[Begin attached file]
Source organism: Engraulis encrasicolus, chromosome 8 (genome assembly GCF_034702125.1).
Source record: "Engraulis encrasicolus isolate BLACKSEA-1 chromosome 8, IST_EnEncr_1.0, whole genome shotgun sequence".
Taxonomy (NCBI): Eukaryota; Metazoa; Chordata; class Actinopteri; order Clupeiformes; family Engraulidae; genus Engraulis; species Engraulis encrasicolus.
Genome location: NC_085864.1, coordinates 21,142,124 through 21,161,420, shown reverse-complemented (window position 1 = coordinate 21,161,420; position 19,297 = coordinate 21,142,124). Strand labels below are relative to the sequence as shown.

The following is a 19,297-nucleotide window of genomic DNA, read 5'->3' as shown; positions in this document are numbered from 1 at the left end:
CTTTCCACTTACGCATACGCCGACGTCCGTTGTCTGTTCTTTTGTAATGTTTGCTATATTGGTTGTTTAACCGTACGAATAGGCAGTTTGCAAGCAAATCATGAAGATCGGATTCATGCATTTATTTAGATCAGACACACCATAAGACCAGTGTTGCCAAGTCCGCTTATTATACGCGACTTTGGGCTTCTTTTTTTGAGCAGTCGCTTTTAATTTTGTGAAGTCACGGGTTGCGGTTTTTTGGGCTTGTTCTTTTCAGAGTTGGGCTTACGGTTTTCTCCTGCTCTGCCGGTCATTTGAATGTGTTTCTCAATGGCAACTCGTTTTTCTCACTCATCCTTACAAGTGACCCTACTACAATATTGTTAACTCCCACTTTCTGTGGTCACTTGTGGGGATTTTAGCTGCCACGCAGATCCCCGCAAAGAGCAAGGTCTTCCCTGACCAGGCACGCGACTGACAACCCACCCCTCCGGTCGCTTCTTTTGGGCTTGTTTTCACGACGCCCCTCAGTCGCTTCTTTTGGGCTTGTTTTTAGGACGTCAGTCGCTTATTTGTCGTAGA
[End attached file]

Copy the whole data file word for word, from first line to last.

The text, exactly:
Source organism: Engraulis encrasicolus, chromosome 8 (genome assembly GCF_034702125.1).
Source record: "Engraulis encrasicolus isolate BLACKSEA-1 chromosome 8, IST_EnEncr_1.0, whole genome shotgun sequence".
Taxonomy (NCBI): Eukaryota; Metazoa; Chordata; class Actinopteri; order Clupeiformes; family Engraulidae; genus Engraulis; species Engraulis encrasicolus.
Genome location: NC_085864.1, coordinates 21,142,124 through 21,161,420, shown reverse-complemented (window position 1 = coordinate 21,161,420; position 19,297 = coordinate 21,142,124). Strand labels below are relative to the sequence as shown.

The following is a 19,297-nucleotide window of genomic DNA, read 5'->3' as shown; positions in this document are numbered from 1 at the left end:
CTTTCCACTTACGCATACGCCGACGTCCGTTGTCTGTTCTTTTGTAATGTTTGCTATATTGGTTGTTTAACCGTACGAATAGGCAGTTTGCAAGCAAATCATGAAGATCGGATTCATGCATTTATTTAGATCAGACACACCATAAGACCAGTGTTGCCAAGTCCGCTTATTATACGCGACTTTGGGCTTCTTTTTTTGAGCAGTCGCTTTTAATTTTGTGAAGTCACGGGTTGCGGTTTTTTGGGCTTGTTCTTTTCAGAGTTGGGCTTACGGTTTTCTCCTGCTCTGCCGGTCATTTGAATGTGTTTCTCAATGGCAACTCGTTTTTCTCACTCATCCTTACAAGTGACCCTACTACAATATTGTTAACTCCCACTTTCTGTGGTCACTTGTGGGGATTTTAGCTGCCACGCAGATCCCCGCAAAGAGCAAGGTCTTCCCTGACCAGGCACGCGACTGACAACCCACCCCTCCGGTCGCTTCTTTTGGGCTTGTTTTCACGACGCCCCTCAGTCGCTTCTTTTGGGCTTGTTTTTAGGACGTCAGTCGCTTATTTGTCGTAGA